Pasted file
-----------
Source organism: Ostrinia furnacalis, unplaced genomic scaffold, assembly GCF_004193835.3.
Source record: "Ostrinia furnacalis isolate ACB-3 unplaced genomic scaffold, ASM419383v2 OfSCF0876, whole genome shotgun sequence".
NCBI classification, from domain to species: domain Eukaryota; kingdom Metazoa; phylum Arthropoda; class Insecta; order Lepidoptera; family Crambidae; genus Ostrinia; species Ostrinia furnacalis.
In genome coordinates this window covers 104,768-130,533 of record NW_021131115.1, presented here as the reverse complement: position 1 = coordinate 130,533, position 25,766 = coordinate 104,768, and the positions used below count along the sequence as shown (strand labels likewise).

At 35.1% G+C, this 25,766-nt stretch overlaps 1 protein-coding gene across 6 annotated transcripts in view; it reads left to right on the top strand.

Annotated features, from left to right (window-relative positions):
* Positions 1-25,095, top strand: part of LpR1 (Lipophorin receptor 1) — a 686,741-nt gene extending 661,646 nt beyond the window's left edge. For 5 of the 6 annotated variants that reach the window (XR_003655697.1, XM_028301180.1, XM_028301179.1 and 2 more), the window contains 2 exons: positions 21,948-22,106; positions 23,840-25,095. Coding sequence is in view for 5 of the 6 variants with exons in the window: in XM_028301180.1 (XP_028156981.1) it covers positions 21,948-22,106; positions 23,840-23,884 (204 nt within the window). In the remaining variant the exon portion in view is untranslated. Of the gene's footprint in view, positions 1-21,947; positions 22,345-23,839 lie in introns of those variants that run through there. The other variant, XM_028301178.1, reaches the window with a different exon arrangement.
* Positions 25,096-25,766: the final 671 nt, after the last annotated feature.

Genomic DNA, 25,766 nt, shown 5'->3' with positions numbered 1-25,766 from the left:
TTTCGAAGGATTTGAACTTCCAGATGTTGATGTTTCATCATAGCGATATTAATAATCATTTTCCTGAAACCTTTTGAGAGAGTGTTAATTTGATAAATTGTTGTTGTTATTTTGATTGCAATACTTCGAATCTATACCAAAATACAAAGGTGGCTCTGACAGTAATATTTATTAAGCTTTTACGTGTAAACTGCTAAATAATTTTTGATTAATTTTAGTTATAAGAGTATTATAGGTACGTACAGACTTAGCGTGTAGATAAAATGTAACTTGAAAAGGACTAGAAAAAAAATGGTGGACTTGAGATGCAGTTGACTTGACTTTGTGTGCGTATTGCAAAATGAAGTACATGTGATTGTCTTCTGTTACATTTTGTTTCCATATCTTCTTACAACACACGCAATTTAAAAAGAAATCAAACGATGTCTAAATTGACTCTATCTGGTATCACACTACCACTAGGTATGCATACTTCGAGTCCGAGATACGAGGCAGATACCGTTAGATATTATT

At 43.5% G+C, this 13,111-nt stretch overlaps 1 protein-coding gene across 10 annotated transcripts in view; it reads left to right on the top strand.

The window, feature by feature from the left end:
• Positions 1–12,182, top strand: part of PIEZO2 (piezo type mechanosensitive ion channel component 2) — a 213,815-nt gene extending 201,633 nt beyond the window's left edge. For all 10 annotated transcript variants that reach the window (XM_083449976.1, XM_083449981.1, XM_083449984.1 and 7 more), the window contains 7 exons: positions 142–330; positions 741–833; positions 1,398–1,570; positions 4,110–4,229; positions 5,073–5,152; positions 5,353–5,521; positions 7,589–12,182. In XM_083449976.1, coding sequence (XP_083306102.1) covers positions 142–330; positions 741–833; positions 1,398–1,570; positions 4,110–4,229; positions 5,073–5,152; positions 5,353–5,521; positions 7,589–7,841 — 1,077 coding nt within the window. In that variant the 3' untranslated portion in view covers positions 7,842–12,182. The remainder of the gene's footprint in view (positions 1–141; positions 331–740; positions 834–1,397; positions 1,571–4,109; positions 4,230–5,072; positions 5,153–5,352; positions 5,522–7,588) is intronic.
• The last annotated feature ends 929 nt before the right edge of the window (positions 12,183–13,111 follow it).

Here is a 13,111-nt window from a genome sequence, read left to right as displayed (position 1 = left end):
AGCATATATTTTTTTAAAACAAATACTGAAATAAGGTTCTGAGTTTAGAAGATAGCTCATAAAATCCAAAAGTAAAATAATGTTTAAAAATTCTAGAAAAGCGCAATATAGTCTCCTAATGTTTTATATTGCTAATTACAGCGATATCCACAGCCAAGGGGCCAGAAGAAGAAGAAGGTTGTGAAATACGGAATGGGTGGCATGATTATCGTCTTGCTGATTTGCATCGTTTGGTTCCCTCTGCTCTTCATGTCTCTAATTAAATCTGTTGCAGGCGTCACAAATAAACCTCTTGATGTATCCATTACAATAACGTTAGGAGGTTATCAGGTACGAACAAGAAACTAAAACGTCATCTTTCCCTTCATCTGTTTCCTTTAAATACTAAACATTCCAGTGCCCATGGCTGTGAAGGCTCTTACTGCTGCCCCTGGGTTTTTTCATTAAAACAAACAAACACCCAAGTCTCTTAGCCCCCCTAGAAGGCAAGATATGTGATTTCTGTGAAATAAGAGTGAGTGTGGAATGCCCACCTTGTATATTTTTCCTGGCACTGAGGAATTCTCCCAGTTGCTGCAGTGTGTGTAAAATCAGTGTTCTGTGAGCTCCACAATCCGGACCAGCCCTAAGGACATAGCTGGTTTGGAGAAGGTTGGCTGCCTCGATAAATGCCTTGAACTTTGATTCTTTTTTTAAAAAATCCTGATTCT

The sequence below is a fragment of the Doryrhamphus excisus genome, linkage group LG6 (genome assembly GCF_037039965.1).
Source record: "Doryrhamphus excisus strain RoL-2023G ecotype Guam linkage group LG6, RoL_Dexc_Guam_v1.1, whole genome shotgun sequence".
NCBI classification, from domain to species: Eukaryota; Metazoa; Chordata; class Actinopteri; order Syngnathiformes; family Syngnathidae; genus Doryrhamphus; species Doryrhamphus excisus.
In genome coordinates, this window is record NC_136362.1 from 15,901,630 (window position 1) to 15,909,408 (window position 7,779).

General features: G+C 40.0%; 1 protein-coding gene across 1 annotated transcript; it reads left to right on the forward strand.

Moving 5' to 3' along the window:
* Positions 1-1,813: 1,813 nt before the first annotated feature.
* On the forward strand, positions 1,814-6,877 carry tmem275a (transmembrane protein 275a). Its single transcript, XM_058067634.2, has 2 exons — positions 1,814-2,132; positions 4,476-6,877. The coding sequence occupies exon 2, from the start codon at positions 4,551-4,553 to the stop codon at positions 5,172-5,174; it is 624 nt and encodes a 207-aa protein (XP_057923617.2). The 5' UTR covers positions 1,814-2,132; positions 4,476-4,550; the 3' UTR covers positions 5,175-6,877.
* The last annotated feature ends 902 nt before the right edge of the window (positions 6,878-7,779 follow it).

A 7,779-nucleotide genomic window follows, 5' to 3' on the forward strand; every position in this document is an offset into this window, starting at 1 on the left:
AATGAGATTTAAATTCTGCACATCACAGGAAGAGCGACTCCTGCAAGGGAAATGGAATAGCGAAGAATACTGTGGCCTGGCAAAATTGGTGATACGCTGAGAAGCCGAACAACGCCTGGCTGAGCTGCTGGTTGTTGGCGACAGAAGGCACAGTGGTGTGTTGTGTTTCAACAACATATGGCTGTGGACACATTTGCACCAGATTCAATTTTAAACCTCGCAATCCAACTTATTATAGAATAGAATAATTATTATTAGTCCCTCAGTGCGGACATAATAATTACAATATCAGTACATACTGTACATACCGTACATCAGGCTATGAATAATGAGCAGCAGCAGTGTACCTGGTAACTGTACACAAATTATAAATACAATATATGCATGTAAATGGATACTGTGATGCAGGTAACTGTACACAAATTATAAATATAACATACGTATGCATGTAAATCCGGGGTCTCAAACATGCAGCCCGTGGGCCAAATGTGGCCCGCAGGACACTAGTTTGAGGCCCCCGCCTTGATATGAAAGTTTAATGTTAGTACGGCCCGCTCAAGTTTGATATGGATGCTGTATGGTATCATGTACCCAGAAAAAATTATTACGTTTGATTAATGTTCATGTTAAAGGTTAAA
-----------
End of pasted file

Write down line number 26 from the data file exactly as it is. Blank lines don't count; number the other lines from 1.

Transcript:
A 7,779-nucleotide genomic window follows, 5' to 3' on the forward strand; every position in this document is an offset into this window, starting at 1 on the left: